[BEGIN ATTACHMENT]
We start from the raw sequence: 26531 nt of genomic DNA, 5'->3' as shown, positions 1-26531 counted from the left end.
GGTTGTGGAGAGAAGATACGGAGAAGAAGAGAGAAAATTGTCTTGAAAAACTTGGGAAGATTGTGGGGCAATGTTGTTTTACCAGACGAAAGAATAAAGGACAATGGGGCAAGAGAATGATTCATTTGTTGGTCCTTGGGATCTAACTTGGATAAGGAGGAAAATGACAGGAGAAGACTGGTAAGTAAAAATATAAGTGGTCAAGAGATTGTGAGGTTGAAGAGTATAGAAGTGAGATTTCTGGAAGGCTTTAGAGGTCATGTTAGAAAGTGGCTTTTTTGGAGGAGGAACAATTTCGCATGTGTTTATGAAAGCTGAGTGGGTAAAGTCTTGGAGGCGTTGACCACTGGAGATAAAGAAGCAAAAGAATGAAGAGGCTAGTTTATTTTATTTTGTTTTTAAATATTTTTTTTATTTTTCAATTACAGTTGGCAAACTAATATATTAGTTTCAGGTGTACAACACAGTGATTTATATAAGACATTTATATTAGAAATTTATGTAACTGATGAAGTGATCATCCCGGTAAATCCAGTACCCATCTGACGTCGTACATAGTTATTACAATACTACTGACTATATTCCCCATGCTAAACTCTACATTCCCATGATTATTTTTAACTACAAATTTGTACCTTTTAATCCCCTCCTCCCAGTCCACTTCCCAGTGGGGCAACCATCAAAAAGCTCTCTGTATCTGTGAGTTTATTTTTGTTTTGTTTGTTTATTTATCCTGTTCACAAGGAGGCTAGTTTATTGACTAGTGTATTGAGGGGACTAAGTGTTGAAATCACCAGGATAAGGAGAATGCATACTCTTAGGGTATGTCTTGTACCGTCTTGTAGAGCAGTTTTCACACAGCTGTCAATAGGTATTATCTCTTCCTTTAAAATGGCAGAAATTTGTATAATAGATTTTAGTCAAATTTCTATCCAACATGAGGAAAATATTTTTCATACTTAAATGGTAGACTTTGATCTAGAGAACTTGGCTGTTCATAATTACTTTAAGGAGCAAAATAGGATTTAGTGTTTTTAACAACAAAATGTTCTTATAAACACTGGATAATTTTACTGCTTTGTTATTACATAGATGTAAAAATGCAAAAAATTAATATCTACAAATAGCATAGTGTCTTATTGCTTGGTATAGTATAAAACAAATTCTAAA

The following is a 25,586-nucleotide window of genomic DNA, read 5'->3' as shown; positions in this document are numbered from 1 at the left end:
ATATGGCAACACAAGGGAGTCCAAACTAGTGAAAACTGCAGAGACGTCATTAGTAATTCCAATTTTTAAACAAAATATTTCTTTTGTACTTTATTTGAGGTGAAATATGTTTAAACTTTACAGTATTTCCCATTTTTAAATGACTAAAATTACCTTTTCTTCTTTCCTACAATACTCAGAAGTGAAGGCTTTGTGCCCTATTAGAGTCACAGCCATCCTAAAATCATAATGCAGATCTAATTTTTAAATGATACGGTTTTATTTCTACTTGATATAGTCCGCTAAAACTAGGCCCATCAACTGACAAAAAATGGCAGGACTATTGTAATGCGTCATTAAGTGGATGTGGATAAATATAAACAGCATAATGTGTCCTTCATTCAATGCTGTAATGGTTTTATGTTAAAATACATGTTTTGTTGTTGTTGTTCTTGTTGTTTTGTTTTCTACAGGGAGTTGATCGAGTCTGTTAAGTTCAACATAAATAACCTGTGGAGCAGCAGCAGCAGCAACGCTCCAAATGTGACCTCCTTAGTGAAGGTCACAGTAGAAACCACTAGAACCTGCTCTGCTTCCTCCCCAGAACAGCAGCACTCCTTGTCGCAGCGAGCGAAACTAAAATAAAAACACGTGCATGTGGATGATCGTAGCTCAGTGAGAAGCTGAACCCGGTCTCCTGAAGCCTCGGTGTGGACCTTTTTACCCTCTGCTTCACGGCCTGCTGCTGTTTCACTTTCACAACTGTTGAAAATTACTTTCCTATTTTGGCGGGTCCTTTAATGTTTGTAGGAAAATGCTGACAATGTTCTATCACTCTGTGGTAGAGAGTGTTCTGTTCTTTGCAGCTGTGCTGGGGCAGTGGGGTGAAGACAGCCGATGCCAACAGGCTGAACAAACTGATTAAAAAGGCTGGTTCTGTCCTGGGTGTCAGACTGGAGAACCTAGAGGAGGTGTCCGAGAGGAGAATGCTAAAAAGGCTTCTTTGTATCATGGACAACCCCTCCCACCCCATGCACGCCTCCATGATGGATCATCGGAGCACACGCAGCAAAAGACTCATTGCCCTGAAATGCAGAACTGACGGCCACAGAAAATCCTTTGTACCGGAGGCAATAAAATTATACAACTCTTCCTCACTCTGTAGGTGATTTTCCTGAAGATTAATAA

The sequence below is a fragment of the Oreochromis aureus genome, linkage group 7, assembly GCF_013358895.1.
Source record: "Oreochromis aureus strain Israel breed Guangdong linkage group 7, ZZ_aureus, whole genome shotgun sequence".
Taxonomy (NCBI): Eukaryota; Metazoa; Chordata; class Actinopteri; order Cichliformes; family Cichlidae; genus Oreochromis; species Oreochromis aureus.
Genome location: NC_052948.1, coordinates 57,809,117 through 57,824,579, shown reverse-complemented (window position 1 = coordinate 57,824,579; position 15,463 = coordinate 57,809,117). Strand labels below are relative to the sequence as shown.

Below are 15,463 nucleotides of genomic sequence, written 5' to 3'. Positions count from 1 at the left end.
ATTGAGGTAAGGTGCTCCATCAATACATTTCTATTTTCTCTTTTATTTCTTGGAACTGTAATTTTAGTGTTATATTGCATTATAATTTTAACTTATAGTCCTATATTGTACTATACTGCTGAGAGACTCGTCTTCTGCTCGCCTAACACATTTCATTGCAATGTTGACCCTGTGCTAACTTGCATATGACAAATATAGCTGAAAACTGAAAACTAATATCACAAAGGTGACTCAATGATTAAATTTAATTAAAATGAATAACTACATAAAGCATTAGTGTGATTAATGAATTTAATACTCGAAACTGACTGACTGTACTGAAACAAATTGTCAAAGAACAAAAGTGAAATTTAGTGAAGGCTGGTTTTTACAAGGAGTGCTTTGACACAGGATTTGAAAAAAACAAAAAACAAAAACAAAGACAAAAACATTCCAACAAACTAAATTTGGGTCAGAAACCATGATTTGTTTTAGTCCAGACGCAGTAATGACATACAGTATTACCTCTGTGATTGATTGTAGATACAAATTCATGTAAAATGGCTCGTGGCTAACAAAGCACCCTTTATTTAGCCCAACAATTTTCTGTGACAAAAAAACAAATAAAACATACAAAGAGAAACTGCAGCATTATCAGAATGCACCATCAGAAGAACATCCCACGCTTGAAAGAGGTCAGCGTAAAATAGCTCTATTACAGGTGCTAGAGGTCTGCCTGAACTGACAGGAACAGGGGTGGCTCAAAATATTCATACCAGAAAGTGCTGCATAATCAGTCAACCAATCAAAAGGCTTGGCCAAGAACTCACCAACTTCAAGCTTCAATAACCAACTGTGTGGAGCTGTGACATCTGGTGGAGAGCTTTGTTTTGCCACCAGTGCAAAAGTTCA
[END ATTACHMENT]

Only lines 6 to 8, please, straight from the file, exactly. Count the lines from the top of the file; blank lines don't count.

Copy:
Source record: "Oreochromis aureus strain Israel breed Guangdong linkage group 7, ZZ_aureus, whole genome shotgun sequence".
Taxonomy (NCBI): Eukaryota; Metazoa; Chordata; class Actinopteri; order Cichliformes; family Cichlidae; genus Oreochromis; species Oreochromis aureus.
Genome location: NC_052948.1, coordinates 57,809,117 through 57,824,579, shown reverse-complemented (window position 1 = coordinate 57,824,579; position 15,463 = coordinate 57,809,117). Strand labels below are relative to the sequence as shown.